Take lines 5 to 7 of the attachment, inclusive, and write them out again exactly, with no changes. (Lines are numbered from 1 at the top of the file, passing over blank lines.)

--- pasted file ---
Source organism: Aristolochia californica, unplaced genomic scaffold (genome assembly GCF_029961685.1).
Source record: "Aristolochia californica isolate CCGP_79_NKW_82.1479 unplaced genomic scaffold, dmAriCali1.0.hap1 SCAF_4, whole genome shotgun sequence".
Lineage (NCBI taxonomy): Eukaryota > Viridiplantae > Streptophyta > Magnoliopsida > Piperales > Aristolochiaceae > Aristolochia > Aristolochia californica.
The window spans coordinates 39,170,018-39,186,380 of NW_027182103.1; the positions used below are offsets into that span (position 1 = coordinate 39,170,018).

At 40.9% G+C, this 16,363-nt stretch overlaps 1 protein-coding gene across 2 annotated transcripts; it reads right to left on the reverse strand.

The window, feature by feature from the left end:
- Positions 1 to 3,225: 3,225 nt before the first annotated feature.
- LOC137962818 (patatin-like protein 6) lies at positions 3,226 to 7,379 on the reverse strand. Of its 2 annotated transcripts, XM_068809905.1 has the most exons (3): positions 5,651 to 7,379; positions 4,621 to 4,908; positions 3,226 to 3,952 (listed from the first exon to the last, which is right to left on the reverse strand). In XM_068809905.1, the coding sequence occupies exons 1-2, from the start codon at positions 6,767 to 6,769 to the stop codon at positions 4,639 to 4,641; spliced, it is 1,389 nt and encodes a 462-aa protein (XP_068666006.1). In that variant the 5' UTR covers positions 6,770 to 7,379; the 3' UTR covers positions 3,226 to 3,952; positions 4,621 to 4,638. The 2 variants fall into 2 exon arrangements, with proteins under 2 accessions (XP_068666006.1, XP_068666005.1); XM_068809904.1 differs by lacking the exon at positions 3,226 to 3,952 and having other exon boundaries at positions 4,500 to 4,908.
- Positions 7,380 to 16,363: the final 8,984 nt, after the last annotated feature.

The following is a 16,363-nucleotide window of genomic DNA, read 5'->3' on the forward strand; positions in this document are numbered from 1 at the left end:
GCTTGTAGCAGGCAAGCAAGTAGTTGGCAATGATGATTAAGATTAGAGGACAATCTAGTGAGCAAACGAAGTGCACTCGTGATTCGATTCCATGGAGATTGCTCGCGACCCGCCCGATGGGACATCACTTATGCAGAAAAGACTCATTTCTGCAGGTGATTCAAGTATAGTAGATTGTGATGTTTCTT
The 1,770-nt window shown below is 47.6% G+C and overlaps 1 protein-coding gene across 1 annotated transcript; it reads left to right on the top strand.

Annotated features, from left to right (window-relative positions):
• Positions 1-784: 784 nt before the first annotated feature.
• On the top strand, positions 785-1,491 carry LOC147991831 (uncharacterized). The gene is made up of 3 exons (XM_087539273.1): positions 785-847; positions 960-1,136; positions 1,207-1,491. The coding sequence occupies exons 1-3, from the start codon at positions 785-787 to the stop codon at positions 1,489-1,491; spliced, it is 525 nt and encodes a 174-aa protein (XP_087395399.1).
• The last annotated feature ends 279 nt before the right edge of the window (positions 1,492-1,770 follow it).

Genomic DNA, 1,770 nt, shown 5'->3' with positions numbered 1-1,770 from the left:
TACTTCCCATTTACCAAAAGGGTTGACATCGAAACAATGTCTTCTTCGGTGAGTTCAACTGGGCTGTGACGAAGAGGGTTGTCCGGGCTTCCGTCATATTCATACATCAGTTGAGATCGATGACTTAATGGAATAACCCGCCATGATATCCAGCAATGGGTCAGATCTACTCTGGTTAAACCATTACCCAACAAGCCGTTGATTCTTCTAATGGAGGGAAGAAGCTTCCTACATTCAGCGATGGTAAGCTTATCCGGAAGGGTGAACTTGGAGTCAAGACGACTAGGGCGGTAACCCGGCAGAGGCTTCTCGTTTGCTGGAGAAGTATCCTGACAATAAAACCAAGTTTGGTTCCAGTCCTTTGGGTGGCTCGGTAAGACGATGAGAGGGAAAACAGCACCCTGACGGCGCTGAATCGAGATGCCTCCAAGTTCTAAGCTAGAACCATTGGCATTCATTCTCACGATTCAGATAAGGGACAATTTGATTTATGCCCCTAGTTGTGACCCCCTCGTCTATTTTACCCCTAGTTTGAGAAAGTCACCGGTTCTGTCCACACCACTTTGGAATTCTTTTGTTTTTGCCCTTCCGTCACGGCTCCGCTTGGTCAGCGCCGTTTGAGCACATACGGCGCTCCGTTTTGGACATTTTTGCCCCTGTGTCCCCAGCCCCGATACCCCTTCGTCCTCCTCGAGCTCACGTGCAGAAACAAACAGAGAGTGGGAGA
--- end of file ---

At 40.9% G+C, this 16,363-nt stretch overlaps 1 protein-coding gene across 2 annotated transcripts; it reads right to left on the reverse strand.

The window, feature by feature from the left end:
- Positions 1 to 3,225: 3,225 nt before the first annotated feature.